Ballot Unboxing

Posted in The Week That Was on July 10, 2015

By Brian David-Marshall

Brian David-Marshall is a New York–based game designer who has been involved with Magic since 1994, when he started organizing tournaments and ran a Manhattan game store. Since then, he has been a judge, a player, and one of the longest-tenured columnists on, as he enters his second decade writing for the site. He is also the Pro Tour Historian and one of the commentators for the Pro Tour.

In This Issue

The 2015 Magic Hall of Fame Class | June Player of the Month

While I appreciated last week's holiday day off from the column, it could not have come at a worse time as multiple Magic storylines were all coming to a head at the same time. Not only was the Magic Origins Card Image Gallery fully populated with the all the cards from the very exciting new set, but it was probably the fourth thing on my list of things to talk about.

The 2015 Magic Hall of Fame Class

Throughout the tournament season, as veteran players accumulate Pro Points, we often discuss their results and how they will burnish their Hall of Fame resume. Getting to a fourth Pro Tour Top 8 is a huge hurdle to clear in the discussion about whether or not someone is Hall-worthy. Where do non-Pro Tour events like the old Masters Series and the current World Championship factor into the equation? Over the last couple of years the number of Top 16 finishes a player has accumulated has become a talking point. I have written in this column about PT Top 16 finishes after each Pro Tour, and often the effort to get there is identical to that of the effort to finish in the Top 8. Top 8 finishes are flashier—and arguably more noteworthy—but how does someone with a lot of Top 16s stack up against someone with a few Top 8 finishes but without consistently deep, Day Two performances?

And what of the less statistical vectors for a Hall of Fame career? How does a player's integrity get measured? What about the even more nebulous community contributions? I factor both of these in highly, but not every voter does, unless there is something that overshadows the results at the table—and even then not always.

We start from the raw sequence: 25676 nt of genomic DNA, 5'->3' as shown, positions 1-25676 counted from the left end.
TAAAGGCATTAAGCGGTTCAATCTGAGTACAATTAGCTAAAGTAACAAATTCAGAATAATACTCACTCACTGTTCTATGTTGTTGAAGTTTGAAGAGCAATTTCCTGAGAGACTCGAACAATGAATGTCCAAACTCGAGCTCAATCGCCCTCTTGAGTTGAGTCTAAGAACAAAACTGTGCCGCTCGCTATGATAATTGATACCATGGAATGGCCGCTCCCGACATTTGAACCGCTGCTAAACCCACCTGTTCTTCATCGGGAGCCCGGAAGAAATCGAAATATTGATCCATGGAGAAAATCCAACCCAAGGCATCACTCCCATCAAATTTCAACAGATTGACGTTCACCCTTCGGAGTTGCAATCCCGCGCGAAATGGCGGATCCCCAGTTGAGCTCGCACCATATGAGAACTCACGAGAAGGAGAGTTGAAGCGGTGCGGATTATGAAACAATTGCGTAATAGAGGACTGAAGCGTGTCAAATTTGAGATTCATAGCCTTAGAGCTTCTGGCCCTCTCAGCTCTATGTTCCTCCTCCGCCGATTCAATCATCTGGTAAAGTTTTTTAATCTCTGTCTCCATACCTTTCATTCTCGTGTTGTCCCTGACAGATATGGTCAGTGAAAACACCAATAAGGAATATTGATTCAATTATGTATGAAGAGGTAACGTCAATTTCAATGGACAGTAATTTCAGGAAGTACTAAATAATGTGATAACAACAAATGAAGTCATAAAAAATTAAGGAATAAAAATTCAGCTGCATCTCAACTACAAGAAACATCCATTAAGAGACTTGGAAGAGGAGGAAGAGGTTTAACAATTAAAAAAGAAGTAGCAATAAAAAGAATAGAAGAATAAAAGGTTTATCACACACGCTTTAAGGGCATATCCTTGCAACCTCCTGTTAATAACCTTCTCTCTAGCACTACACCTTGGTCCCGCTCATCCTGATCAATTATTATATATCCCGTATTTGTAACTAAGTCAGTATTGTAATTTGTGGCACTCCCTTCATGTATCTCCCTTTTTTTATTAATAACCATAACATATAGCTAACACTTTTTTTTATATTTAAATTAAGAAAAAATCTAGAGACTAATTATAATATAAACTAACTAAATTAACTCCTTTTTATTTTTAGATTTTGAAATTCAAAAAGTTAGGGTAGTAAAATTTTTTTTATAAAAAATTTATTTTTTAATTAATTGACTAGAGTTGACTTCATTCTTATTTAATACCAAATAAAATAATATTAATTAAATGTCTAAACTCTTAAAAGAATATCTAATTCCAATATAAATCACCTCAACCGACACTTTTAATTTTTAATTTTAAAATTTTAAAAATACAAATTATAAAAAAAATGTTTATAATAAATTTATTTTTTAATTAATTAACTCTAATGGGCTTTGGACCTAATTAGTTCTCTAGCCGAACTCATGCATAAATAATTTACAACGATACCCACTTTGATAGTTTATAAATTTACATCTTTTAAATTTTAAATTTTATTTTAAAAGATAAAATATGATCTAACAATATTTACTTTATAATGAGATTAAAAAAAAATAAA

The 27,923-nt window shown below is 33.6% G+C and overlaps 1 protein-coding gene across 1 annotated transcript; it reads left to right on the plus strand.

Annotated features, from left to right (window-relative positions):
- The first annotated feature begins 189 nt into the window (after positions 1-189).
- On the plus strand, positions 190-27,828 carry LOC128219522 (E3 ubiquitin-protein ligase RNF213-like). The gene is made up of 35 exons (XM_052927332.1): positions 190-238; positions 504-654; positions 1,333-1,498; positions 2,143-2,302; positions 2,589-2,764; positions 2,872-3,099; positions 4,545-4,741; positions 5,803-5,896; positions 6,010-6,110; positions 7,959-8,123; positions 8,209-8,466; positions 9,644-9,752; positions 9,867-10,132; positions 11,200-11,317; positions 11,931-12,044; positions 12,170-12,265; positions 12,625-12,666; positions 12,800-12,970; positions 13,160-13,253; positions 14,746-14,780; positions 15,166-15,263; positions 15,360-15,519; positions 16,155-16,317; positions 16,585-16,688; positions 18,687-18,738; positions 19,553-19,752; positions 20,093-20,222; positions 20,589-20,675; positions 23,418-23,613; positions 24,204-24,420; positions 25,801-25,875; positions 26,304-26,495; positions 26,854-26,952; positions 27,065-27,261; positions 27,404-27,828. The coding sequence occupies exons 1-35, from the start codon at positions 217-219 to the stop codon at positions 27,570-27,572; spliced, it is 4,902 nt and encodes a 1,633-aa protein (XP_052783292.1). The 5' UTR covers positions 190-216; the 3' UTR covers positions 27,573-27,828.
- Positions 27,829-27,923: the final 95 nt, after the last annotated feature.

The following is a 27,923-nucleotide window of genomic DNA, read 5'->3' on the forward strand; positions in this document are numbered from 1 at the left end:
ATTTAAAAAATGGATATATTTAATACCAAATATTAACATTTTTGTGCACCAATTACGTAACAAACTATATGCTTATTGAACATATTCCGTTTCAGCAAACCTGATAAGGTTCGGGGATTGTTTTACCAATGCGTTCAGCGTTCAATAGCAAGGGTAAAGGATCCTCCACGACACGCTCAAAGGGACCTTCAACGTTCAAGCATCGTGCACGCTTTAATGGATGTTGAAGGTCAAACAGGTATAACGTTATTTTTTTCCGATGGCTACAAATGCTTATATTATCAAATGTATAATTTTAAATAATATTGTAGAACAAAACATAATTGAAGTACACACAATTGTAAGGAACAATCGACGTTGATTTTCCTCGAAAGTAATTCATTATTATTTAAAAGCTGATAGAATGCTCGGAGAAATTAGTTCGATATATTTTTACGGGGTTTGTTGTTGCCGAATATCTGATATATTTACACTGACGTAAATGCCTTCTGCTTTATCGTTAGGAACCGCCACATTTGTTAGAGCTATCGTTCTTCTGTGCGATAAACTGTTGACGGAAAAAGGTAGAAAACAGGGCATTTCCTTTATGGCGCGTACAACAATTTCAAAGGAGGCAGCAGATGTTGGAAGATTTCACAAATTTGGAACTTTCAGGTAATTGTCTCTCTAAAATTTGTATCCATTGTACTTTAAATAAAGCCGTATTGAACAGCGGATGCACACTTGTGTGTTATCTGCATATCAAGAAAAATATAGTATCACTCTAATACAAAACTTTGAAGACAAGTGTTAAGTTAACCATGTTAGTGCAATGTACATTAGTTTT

Why the ruminations on how people will vote? Well, if you follow any Magic players on Facebook or Twitter you already know this, it is that time of year again. Ballots have been sent out to the Selection Committee to establish the 2105 Class of the Pro Tour Hall of Fame. In order to be on the ballot, players need to have played in their first Pro Tour at least ten years ago and have accrued 150 Pro Points in their career. Let's take an in-depth look through the ballot and see who is there from each year and who is new to the ballot this time around.

From left: Makihito Mihara, Paul Rietzl, and Guillaume Wafo-Tapa were elected to the Magic Hall of Fame in 2014. Who will join them this year?


Pro Tour New York Champion Scott Johns is the only remaining player from the first year of the Hall of Fame who is either still on the ballot—players can fall off if they don't meet certain voting thresholds—or not already in the Hall of Fame. He is a five-time Pro Tour Top 8 competitor and has played a large role in the Magic community with his stewardship of multiple magic content sites, including


Only two players remain from the second ballot. Andrew Cuneo has two Pro Tour Top 8 finishes in his career and both came in the team format, more than a decade ago. He has been one of the most consistent performers on the Pro Tour over the last two seasons, with multiple Top 32 finishes, and seems poised to break through onto the Sunday stage in an individual capacity at any given PT.

Justin Gary is a name that has bubbled close to the 40% threshold needed to get into the Hall of Fame for multiple ballots. He has three Pro Tour Top 8 finishes in his career including a memorable win at Pro Tour Houston in the old Extended format. He was also on multiple US National teams, including the one that won the World Team Championship in 2003. Advocates for Gary will point to his massive total of Pro Tour Top 16- and Top 32-finishes as evidence that he was among the most consistent PT competitors in the game.


We have a straight of players from the third year who remain on the ballot, with one, two, three, and four Pro Tour Top 8 finishes in their careers. Neil Reeves and David Williams are two players you will often see together, so it is no surprise that they got started playing on the Pro Tour at the same time. Williams is easily one of the most visible Magic players in the game due to his success outside the game, but he has just one Pro Tour Top 8 finish. Reeves, considered to be among the best drafters in the history of the game, has two Top 8 finishes at the Pro Tour level. Jamie Parke has the distinction of being one of two players with a Pro Tour Top 8 in the 90s, 2000s, and 2010s.